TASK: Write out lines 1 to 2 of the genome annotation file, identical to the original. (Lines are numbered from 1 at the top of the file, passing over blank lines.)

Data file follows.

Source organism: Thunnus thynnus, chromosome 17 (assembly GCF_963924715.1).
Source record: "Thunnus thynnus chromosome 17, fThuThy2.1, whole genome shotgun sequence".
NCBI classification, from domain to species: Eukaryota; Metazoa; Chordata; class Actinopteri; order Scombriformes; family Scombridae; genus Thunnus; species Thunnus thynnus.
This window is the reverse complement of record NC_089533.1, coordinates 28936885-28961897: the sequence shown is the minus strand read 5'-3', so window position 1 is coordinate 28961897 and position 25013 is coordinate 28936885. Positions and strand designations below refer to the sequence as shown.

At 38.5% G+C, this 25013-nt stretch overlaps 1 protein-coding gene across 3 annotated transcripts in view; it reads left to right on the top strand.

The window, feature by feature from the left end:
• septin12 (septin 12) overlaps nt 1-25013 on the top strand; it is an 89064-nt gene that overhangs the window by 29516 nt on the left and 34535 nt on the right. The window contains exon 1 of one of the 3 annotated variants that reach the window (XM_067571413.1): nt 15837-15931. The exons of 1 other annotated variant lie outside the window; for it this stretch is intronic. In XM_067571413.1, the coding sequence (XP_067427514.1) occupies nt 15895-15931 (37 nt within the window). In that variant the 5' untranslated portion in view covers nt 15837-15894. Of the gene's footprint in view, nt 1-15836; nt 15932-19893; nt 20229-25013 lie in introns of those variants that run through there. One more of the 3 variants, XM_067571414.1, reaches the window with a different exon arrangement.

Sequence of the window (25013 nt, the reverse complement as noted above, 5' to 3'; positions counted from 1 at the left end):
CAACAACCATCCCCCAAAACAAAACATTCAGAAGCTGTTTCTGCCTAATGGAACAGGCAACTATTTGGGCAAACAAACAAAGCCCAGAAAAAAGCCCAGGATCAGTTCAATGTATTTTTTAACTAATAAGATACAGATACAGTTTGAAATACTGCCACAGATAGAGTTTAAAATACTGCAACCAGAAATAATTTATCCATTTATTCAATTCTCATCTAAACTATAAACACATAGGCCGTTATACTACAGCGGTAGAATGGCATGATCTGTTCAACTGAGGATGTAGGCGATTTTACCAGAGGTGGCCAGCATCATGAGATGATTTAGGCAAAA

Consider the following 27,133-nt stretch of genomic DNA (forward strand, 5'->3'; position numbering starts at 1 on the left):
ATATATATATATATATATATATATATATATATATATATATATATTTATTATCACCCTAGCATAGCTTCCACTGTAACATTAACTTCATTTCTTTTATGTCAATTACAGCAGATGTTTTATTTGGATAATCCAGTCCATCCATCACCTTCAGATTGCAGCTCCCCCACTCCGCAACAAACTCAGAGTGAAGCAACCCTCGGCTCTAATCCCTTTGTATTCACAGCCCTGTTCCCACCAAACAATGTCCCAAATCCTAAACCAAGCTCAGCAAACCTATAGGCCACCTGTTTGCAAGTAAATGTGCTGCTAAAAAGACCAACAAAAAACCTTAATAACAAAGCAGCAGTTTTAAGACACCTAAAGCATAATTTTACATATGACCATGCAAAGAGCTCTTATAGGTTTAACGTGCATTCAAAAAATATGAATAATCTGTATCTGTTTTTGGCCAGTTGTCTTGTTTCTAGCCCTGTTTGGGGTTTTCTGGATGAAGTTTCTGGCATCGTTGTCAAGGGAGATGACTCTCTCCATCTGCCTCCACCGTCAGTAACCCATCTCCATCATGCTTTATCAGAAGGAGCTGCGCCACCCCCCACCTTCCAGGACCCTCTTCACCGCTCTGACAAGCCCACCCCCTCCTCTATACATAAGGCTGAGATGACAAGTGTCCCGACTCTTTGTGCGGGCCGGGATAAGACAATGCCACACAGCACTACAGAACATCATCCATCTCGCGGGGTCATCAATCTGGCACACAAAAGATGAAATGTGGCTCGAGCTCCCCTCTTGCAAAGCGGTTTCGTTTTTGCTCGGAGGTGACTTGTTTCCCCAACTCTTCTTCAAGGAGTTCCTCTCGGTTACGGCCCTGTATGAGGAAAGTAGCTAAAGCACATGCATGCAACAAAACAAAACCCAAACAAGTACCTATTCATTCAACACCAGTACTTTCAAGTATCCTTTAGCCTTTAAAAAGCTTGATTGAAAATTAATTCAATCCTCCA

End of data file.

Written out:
Source organism: Thunnus thynnus, chromosome 17 (assembly GCF_963924715.1).
Source record: "Thunnus thynnus chromosome 17, fThuThy2.1, whole genome shotgun sequence".